As part of a routine student government debate happening on the campus of Temple University, a spotlight turned toward an infrequently discussed demographic of LIHEAP: college students. Many students have increasingly been relying on the program in recent years as they struggle to finish their degrees. Trends like low-paying part-time jobs and low-income housing as backdrops to the struggling college student journey is nothing new, but the trend of university and college students applying for LIHEAP is on the uptick in recent years.
July was reported to be Earth’s hottest month on record! Hotter temperatures translates to higher electric bills; the first thing people do in life-threatening weather like this is reach for the thermostat to turn it down.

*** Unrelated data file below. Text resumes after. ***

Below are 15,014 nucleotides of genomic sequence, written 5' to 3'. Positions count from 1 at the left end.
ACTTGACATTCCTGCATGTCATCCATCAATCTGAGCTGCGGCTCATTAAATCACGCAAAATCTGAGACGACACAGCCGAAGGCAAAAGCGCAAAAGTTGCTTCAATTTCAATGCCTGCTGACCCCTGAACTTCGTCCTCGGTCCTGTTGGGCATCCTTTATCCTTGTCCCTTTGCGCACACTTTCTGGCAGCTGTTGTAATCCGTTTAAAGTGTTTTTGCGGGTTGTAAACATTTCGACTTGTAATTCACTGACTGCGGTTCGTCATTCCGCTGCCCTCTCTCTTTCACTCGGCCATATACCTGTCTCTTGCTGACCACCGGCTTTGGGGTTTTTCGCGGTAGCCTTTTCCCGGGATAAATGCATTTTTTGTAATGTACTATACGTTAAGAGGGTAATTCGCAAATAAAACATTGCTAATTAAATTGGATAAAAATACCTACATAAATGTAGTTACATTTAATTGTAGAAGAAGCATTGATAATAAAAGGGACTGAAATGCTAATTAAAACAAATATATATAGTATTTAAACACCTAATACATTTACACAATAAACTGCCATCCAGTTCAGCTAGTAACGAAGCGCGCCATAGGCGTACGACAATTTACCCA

As higher electric bills continue to eat up more of economically distressed communities’ monthly budgets, experts have begun looking beyond the bill itself to underlying issues—the energy burden facing families across the country.
Spotlighting other innovative pilot programs that had success with Solar innovations and initiatives, a vibrant atlas of collaboration has been electrified all around the country, illuminating the important connection between public and private partnerships as this exciting new technology continues to revolutionize the future of energy assistance in the short term and independence in the long run.